SNOW is forecast at the time of writing, which makes me wince when I think of a little snippet I’ve just been looking at.
It has the same ethos of children once being far less cosseted than they are now.
But this isn’t just little Willie Stewart getting knocked on the head by a swing boat ride, as I’ve been featuring. No, this is something much darker.
It goes back to November 1879 when Shields and the surrounding area was being lashed by high winds and snow storms.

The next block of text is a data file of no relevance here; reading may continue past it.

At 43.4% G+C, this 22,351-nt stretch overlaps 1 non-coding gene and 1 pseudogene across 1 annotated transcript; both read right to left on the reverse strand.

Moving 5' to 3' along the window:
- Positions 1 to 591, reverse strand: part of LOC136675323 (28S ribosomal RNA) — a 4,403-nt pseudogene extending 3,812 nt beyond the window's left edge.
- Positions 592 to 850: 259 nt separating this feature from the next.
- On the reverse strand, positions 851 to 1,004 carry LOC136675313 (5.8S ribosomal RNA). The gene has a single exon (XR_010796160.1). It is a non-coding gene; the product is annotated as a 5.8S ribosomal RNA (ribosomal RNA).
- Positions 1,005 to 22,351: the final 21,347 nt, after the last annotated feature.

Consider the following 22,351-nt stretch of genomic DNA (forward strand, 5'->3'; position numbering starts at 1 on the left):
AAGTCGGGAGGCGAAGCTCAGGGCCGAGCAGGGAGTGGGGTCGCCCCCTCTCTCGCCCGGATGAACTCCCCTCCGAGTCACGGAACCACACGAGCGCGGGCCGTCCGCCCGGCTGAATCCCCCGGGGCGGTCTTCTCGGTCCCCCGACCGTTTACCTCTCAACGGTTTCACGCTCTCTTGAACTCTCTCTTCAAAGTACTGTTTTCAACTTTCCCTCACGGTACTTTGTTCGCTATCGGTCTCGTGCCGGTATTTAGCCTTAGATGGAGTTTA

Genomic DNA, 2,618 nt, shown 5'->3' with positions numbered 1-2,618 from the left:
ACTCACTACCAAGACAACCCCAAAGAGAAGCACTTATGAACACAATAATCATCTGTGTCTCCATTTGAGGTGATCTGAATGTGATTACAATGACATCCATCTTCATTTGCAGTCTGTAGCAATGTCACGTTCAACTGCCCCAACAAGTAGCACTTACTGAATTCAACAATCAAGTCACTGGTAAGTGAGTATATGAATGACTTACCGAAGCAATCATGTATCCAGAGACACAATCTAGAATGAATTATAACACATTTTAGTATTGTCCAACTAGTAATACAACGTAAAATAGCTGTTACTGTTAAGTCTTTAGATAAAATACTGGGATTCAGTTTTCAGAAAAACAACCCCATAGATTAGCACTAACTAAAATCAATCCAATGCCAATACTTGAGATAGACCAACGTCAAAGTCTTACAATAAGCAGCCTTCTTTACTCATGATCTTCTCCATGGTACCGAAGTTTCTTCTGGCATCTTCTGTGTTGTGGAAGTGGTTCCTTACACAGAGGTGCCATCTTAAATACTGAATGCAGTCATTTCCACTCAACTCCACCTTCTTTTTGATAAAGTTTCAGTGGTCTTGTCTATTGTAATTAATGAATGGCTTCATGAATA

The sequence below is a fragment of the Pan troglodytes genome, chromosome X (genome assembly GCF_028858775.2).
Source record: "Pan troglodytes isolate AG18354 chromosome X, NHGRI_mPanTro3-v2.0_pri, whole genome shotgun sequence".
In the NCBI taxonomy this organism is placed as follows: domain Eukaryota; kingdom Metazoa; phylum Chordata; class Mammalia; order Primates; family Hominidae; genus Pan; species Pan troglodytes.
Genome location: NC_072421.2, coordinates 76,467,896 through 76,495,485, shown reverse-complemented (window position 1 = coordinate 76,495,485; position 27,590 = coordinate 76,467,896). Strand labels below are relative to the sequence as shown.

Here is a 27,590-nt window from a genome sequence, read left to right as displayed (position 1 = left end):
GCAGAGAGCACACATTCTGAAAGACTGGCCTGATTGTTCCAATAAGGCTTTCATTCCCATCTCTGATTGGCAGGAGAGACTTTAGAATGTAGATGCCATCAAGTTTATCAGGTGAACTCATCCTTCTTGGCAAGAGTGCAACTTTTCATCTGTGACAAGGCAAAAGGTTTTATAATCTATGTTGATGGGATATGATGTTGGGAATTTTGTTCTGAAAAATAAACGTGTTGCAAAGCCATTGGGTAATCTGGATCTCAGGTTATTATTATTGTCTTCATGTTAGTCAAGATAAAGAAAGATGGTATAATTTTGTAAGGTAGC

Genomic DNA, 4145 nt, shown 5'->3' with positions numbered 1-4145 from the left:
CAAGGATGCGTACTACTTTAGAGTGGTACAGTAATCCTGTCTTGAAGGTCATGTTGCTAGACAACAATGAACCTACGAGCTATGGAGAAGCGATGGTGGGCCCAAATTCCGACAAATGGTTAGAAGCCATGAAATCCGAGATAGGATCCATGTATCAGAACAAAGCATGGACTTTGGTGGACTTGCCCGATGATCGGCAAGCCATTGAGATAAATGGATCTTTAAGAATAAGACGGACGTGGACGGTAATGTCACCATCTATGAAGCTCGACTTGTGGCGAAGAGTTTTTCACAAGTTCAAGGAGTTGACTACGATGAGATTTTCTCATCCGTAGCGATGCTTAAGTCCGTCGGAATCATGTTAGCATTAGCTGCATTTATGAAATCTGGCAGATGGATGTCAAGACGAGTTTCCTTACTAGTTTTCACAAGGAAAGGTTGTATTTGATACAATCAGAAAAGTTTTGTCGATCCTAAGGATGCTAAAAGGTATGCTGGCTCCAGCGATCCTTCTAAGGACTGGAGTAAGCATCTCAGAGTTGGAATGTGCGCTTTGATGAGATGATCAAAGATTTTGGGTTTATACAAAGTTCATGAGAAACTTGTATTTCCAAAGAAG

A little boy of eight, Henry Roberts, was found lying asleep on a pile of wood shavings on the premises of a Mr Robson, block and mast maker, at Corstorphine Town.
This was some considerable distance from where the boy lived with his parents at the Customs House Quay, which was on the riverside below Mile End Road.
The boy almost certainly had hypothermia: he was described as so cold, there were fears for his life.
He was taken to a nearby cocoa rooms, where he was revived with coffee and bread.
The boy told police his father had sent him out the day before to get money, but as he’d been unable to obtain any, he’d been afraid to go home.